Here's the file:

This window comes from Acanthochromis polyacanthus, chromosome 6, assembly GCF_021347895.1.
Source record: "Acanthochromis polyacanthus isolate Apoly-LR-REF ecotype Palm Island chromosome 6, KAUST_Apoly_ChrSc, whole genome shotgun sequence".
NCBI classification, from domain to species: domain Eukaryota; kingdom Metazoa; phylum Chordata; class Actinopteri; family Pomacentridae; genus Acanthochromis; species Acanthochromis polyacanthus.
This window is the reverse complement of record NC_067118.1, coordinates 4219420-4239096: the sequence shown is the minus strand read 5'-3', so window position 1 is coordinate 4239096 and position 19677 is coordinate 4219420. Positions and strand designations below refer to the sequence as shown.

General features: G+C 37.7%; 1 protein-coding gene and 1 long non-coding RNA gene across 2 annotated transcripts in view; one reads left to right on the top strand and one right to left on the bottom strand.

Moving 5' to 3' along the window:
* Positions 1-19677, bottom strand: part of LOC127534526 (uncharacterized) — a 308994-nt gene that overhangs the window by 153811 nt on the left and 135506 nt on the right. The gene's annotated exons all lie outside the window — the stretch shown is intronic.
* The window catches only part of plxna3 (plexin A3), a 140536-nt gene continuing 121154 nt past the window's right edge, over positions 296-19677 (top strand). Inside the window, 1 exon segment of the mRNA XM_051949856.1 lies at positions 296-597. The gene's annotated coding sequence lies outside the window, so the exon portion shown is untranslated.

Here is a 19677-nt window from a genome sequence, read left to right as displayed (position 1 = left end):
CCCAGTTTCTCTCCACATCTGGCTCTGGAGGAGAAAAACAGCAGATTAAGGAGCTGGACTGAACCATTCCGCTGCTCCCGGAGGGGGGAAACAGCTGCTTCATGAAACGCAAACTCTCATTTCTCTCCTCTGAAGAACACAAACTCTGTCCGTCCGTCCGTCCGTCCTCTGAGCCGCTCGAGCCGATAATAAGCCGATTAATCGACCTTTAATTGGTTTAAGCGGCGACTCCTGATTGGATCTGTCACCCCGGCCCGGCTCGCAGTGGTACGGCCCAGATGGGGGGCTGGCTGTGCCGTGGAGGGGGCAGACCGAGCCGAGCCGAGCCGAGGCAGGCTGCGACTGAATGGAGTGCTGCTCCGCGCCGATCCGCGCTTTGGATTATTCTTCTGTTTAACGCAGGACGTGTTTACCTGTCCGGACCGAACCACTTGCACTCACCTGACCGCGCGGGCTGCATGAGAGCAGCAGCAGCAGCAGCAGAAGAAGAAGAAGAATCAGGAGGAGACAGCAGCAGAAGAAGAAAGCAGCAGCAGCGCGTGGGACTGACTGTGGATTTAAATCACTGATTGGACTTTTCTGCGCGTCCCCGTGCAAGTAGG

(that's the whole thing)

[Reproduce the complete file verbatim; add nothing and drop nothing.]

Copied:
This window comes from Acanthochromis polyacanthus, chromosome 6, assembly GCF_021347895.1.
Source record: "Acanthochromis polyacanthus isolate Apoly-LR-REF ecotype Palm Island chromosome 6, KAUST_Apoly_ChrSc, whole genome shotgun sequence".
NCBI classification, from domain to species: domain Eukaryota; kingdom Metazoa; phylum Chordata; class Actinopteri; family Pomacentridae; genus Acanthochromis; species Acanthochromis polyacanthus.
This window is the reverse complement of record NC_067118.1, coordinates 4219420-4239096: the sequence shown is the minus strand read 5'-3', so window position 1 is coordinate 4239096 and position 19677 is coordinate 4219420. Positions and strand designations below refer to the sequence as shown.

General features: G+C 37.7%; 1 protein-coding gene and 1 long non-coding RNA gene across 2 annotated transcripts in view; one reads left to right on the top strand and one right to left on the bottom strand.

Moving 5' to 3' along the window:
* Positions 1-19677, bottom strand: part of LOC127534526 (uncharacterized) — a 308994-nt gene that overhangs the window by 153811 nt on the left and 135506 nt on the right. The gene's annotated exons all lie outside the window — the stretch shown is intronic.
* The window catches only part of plxna3 (plexin A3), a 140536-nt gene continuing 121154 nt past the window's right edge, over positions 296-19677 (top strand). Inside the window, 1 exon segment of the mRNA XM_051949856.1 lies at positions 296-597. The gene's annotated coding sequence lies outside the window, so the exon portion shown is untranslated.

Here is a 19677-nt window from a genome sequence, read left to right as displayed (position 1 = left end):
CCCAGTTTCTCTCCACATCTGGCTCTGGAGGAGAAAAACAGCAGATTAAGGAGCTGGACTGAACCATTCCGCTGCTCCCGGAGGGGGGAAACAGCTGCTTCATGAAACGCAAACTCTCATTTCTCTCCTCTGAAGAACACAAACTCTGTCCGTCCGTCCGTCCGTCCTCTGAGCCGCTCGAGCCGATAATAAGCCGATTAATCGACCTTTAATTGGTTTAAGCGGCGACTCCTGATTGGATCTGTCACCCCGGCCCGGCTCGCAGTGGTACGGCCCAGATGGGGGGCTGGCTGTGCCGTGGAGGGGGCAGACCGAGCCGAGCCGAGCCGAGGCAGGCTGCGACTGAATGGAGTGCTGCTCCGCGCCGATCCGCGCTTTGGATTATTCTTCTGTTTAACGCAGGACGTGTTTACCTGTCCGGACCGAACCACTTGCACTCACCTGACCGCGCGGGCTGCATGAGAGCAGCAGCAGCAGCAGCAGAAGAAGAAGAAGAATCAGGAGGAGACAGCAGCAGAAGAAGAAAGCAGCAGCAGCGCGTGGGACTGACTGTGGATTTAAATCACTGATTGGACTTTTCTGCGCGTCCCCGTGCAAGTAGG